This short story, prompted by St. Nicholas Magazine and published in the December 1927 issue, is about Christmas at boarding school. It was written by Sallie Freeman, age 17.
By Sallie Freeman (Age 17)
Bee stirred restlessly in her bed. Why did her family choose Christmas to have the measles? How she hated to be left at school, over the vacation, with the silly twins, and that crabby old matron, Miss Primme! Life seemed very dismal and dreary.
“Good Heavens!” Bee shot bolt upright in her bed and looked wildly around her. What awful screechings! Jumping out of bed, she ran to the window. “Am I dreaming?” she murmured dazedly. For up on the hill behind the orchard, she saw, by the light of a huge bonfire, Indians prancing madly around emitting terrifying war-whoops!
The door of her room burst open and the twins rushed in. Before a word could be spoken Miss Primme swept in on the scene, “Slip on some clothes, girls,” she commanded crisply. “We’re going to find out what it’s all about!”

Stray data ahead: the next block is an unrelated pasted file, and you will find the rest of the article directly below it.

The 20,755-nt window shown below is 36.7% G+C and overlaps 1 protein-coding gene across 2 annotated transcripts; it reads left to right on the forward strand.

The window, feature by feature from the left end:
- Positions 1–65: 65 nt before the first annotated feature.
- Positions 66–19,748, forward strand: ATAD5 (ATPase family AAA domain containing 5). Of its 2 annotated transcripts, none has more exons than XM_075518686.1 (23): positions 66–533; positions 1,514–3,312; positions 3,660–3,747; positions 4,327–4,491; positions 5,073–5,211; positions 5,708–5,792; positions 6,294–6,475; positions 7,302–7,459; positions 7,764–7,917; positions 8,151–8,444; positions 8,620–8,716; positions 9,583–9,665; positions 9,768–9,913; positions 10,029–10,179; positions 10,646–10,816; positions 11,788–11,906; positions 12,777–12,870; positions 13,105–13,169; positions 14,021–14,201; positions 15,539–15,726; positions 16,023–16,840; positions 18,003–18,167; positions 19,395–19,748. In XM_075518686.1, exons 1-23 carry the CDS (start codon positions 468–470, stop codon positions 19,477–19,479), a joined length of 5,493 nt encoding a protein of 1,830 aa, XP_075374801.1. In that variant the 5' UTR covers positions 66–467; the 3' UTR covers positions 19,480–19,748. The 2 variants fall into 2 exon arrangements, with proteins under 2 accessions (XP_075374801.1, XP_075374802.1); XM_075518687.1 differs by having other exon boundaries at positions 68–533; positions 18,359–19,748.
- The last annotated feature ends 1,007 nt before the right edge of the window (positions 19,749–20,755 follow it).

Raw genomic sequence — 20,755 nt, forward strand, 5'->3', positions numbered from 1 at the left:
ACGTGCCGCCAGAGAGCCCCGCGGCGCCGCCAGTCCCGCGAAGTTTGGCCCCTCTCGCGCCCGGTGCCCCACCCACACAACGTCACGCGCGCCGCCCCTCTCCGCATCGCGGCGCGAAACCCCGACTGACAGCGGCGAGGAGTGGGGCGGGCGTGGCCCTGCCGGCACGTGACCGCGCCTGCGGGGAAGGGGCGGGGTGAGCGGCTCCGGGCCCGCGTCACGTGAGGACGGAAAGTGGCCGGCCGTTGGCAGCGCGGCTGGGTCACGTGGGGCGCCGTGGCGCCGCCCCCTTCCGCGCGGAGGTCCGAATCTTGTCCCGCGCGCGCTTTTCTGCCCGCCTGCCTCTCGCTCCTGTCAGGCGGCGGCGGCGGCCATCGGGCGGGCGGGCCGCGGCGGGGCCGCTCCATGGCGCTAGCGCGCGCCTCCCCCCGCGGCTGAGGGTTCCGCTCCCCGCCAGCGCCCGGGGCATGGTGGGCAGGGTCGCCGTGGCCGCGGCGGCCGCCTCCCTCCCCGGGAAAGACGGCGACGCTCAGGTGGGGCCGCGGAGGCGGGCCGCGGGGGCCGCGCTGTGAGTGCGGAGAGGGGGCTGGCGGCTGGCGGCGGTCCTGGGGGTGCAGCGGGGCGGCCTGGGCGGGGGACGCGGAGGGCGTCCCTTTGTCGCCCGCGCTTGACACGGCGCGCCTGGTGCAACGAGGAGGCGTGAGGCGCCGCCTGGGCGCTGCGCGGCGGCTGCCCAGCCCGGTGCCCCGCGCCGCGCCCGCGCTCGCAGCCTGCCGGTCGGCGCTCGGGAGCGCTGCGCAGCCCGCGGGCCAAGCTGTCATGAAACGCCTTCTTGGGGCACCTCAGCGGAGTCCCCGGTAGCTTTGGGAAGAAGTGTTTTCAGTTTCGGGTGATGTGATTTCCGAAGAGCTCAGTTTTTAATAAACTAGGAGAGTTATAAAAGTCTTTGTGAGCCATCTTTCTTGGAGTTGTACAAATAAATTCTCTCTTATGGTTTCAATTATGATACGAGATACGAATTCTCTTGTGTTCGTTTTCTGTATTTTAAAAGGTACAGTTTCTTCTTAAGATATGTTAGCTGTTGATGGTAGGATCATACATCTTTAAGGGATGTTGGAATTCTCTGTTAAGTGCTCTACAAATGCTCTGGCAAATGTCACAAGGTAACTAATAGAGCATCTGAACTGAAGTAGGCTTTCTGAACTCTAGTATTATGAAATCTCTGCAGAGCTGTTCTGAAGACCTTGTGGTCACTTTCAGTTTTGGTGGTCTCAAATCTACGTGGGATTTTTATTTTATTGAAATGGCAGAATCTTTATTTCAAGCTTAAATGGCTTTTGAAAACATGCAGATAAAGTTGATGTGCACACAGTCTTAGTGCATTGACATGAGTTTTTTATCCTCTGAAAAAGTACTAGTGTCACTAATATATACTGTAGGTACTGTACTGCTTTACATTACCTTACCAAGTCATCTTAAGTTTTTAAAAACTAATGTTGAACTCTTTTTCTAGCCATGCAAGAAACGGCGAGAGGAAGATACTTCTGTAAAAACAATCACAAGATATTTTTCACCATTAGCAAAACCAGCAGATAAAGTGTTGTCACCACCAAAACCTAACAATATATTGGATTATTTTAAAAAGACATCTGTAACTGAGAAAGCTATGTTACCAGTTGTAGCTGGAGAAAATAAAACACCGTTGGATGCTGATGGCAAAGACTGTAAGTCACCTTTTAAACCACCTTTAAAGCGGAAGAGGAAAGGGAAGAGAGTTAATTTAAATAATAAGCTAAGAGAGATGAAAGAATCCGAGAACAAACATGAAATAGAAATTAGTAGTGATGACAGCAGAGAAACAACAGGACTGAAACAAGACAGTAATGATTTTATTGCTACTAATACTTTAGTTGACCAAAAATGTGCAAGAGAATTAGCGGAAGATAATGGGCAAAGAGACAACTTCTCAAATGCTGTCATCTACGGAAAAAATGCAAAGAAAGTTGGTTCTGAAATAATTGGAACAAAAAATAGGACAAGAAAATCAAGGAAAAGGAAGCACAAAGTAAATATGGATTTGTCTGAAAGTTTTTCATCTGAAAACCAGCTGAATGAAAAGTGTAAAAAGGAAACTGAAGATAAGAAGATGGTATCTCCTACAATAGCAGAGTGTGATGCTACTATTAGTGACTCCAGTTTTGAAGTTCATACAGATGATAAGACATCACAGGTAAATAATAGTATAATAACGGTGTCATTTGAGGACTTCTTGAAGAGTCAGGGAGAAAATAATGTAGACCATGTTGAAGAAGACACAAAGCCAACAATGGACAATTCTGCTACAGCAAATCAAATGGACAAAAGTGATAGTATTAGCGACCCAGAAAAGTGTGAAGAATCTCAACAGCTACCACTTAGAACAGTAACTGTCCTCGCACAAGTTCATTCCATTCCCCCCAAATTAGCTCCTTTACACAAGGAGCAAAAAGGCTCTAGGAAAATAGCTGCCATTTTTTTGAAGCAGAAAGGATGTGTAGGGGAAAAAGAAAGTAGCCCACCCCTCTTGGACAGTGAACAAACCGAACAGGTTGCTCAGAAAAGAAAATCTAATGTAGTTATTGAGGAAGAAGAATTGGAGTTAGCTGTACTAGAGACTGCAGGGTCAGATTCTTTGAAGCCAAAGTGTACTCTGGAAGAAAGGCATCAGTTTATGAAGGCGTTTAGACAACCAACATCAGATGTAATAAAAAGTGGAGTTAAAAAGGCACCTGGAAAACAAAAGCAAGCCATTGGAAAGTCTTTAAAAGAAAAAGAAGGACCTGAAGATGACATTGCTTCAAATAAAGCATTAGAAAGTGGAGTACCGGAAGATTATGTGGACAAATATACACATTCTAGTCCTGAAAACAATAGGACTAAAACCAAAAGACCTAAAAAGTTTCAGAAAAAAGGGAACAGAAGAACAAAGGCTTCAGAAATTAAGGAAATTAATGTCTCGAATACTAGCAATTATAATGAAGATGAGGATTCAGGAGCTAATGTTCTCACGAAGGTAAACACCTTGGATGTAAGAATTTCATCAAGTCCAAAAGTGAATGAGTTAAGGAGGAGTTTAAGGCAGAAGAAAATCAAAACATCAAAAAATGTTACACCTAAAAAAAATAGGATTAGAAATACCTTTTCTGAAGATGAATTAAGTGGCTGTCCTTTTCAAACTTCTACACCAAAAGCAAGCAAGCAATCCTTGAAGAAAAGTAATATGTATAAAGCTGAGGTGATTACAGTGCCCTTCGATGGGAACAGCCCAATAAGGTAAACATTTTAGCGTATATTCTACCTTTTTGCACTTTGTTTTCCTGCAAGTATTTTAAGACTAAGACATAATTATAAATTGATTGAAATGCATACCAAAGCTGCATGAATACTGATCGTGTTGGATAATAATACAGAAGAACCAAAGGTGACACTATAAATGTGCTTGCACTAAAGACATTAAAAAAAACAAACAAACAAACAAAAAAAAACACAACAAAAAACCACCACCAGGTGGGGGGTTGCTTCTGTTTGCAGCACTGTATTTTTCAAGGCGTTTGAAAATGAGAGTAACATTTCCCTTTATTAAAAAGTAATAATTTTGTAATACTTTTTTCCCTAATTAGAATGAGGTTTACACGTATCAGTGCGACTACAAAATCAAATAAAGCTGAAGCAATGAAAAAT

“What!” An amazed chorus of three answered her. Was this intrepid person their crabby old matron?
A few minutes later they filed out into the garden. At the end of the orchard, Miss Primme dropped to her knees, “We might as well do this thing thoroughly,” she remarked. This couldn’t be Miss Primme! But nevertheless they dropped to their knees also. Suddenly one twin had a bright idea,
“Taking movies!” she whispered, but was immediately squelched.
“On Christmas Eve? You’re crazy!”
Then a noise burst out that almost sent them rolling back down the hill in surprise. Out of the shadows came some people clapping heartily! When they discovered the little group from the school, several rushed forward with laughing explanations. The Boy Scouts had given a pioneer Christmas play, and to make it more realistic, they held it outdoors.
Back in Jarndyce Hall, sipping hot chocolate in Miss Primme’s room, the twins and Bee came to the conclusion that Miss Primme was really human after all, and life was not so dreary!